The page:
What is a Probiotic?
Probiotics are a group of live, active microorganisms (mostly bacteria, but some other microbes like yeast) that have intended health benefits within the GI tract
What do Probiotics do inside our bellies?
Probiotics can ferment, decompose, and help to digest the foods you eat. The bacteria must be live cultures in order for us to get the benefits of probiotics.
What can probiotics do for our health?
Research has been emerging on probiotics and shows that those with lesser amount of “good” gut bacteria are more susceptible to diseases of the GI tract like Ulcerative Colitis, Crohn’s, Irritable Bowel, and even has been linked to greater risk of obesity. Having appropriate amounts of probiotics in the diet and in the gut are linked to a healthier immune system, improved cardiovascular health, better nutrient absorption, and lessened risk of obesity.
Where do we get Probiotics?
We start acquiring gut microbes when we are born, and continue to acquire more depending on our environment. In fact, if you have a pet, you have more gut microbes than someone who doesn’t! Your food and drink choices, as well as, overall health, stress and antibiotic use can impact the gut microbe amounts. Antibiotics kill all of the bacteria in the gut, whether good or bad, in attempt to help fight off illness!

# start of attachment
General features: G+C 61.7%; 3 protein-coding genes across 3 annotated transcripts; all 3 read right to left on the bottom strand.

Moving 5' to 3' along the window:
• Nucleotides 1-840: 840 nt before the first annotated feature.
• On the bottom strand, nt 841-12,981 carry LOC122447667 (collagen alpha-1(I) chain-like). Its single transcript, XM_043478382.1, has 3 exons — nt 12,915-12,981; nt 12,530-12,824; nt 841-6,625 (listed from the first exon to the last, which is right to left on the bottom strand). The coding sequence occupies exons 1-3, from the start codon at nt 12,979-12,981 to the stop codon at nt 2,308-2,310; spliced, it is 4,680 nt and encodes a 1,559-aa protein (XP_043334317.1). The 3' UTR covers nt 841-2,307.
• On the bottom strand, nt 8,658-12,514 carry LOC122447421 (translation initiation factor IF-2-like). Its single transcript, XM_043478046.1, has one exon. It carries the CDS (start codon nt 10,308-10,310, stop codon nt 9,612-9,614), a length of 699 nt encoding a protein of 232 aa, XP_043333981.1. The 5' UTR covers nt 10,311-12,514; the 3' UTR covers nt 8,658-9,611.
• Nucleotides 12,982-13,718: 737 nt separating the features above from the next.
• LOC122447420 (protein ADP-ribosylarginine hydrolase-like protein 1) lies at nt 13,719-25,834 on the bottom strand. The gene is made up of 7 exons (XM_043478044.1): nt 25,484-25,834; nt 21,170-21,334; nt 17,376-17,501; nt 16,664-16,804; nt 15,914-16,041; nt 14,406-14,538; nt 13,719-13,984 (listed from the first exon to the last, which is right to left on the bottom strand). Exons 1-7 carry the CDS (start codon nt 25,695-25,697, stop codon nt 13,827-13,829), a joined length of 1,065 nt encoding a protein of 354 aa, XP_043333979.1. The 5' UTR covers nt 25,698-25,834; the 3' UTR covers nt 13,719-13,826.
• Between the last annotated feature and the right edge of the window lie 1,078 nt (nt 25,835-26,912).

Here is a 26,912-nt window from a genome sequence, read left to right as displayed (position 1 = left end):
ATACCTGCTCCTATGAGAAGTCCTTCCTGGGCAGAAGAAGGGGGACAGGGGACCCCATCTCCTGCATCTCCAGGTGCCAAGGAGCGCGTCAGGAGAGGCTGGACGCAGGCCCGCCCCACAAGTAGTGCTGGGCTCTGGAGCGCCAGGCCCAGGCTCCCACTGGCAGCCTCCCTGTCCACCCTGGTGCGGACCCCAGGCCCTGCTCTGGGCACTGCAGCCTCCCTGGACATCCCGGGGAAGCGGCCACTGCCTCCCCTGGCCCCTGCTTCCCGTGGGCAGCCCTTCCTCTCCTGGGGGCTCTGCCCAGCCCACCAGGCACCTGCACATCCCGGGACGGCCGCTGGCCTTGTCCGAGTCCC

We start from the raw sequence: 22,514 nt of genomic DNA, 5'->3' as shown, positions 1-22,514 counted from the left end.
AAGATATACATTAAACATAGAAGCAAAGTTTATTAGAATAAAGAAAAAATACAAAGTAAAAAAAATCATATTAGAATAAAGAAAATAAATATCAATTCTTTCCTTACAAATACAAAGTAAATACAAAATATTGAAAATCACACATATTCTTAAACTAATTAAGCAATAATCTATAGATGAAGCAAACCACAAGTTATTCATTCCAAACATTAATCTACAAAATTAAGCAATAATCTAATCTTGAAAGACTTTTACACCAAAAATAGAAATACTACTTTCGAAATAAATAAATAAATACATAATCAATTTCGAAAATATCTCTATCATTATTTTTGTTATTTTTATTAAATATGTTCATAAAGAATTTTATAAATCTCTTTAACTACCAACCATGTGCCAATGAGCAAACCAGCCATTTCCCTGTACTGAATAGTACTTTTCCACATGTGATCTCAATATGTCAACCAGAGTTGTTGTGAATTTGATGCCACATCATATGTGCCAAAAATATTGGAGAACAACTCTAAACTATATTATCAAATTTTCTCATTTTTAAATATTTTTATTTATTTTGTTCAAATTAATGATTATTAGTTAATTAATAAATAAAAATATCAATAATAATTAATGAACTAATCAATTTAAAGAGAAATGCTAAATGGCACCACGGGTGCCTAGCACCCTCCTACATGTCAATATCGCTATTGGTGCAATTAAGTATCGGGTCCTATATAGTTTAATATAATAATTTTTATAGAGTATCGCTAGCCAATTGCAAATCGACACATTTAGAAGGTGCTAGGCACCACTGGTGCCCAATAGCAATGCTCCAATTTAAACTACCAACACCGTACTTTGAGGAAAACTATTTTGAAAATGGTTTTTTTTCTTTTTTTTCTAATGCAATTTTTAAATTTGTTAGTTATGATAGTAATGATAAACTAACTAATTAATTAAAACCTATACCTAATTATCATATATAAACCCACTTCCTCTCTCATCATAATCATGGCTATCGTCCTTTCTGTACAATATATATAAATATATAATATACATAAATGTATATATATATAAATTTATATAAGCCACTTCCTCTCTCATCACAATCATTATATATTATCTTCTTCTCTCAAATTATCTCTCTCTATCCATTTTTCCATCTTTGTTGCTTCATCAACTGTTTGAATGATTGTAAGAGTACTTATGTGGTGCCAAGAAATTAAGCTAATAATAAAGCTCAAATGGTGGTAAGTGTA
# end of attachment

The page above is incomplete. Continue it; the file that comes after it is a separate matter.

Sources of Probiotics
Fermented foods are all great sources of probiotics. Fermented foods are cheese, kefir, and yogurt. The good bacteria is used in the fermentation process, which helps yield the final product. To know if you’re getting good bacteria, the label on the product will say “live and active cultures”. There are other food sources of probiotics that go beyond dairy; these are any pickled vegetables, some soybean products, and unpasteurized sauerkraut. Another source of probiotics is Kombucha, which is a yeast fermented tea drink. It provides the good bacteria, while in a drinkable tea form.
Eating and Storage of Probiotics
- Most probiotics need to be kept in a refrigerator, so be sure to store them between 34-38 degrees.
- Probiotics come in different strains, check the label to see what type you’re getting (there’s Lactobacillus rhamnosus, L. casei, Bifidobacterium lactis, L. bulgaricus, and S. themophiles.)
- Cooking and eating will destroy the live and active cultures
- If you have a milk allergy, be careful because some probiotics are grown in a dairy medium, even if the product is in a dairy product
- Try to have probiotics in your diet every day since they cannot be stored, they only pass through the GI tract